Character in The Films
Between 1937 and 1939 eight motion pictures were produced by 20th Century Fox starring Peter Lorre as Mr. Kentaro Moto.
Unlike the novels, Moto is the central character, a detective with Interpol, wears glasses (and has no gold teeth), is a devout Buddhist (and good friends with the Chinese monarchy). He is always impeccably dressed in Western suits. The stories are action-oriented due to Moto’s liberal use of judo (only hinted at in the novels) and due to his tendency to wear disguises.
Mr. Moto is described as being just over 5 feet tall in the film Danger Island. (Lorre was actually 5 feet 5 inches). While Lorre resented playing Mr. Moto, he is the first authentic martial arts film "hero" in the West.
Read more about this topic: Mr. Moto
Famous quotes containing the words character and/or films:
“An actor rides in a bus or railroad train; he sees a movement and applies it to a new role. A woman in agony of spirit might turn her head just so; a man in deep humiliation probably would wring his hands in such a way. From straws like these, drawn from completely different sources, the fabric of a character may be built. The whole garment in which the actor hides himself is made of small externals of observation fitted to his conception of a role.”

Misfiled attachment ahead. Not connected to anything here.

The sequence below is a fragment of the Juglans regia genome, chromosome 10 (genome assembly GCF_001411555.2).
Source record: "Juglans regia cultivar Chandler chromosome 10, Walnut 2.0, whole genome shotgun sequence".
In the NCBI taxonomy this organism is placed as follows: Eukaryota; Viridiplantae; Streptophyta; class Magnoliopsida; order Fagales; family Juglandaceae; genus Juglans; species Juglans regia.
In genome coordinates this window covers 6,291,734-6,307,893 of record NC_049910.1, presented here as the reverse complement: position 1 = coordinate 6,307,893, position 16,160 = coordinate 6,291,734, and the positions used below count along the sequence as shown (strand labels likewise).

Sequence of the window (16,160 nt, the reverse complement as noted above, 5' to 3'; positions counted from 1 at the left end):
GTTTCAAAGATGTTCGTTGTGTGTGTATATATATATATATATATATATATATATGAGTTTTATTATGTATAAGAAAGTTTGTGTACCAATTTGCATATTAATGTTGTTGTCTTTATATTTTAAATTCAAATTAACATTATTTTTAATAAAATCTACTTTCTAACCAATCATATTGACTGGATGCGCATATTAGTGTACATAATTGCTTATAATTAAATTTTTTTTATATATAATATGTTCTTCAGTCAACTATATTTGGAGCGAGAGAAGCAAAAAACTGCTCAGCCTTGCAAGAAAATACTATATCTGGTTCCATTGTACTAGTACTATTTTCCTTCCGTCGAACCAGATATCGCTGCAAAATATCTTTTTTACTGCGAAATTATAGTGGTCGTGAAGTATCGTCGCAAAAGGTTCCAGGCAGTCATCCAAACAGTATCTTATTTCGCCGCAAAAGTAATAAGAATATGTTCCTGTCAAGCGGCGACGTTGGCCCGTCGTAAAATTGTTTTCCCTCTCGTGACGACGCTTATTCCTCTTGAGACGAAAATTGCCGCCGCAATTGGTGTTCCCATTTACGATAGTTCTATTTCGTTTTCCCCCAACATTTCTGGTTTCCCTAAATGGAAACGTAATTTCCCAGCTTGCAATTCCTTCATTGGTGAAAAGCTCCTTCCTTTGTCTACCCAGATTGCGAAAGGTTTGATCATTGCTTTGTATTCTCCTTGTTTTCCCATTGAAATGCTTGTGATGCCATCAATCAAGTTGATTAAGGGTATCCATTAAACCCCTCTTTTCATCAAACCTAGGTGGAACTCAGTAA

—Eleanor Robson Belmont (18781979)
“The cinema is not an art which films life: the cinema is something between art and life. Unlike painting and literature, the cinema both gives to life and takes from it, and I try to render this concept in my films. Literature and painting both exist as art from the very start; the cinema doesnt.”
—Jean-Luc Godard (b. 1930)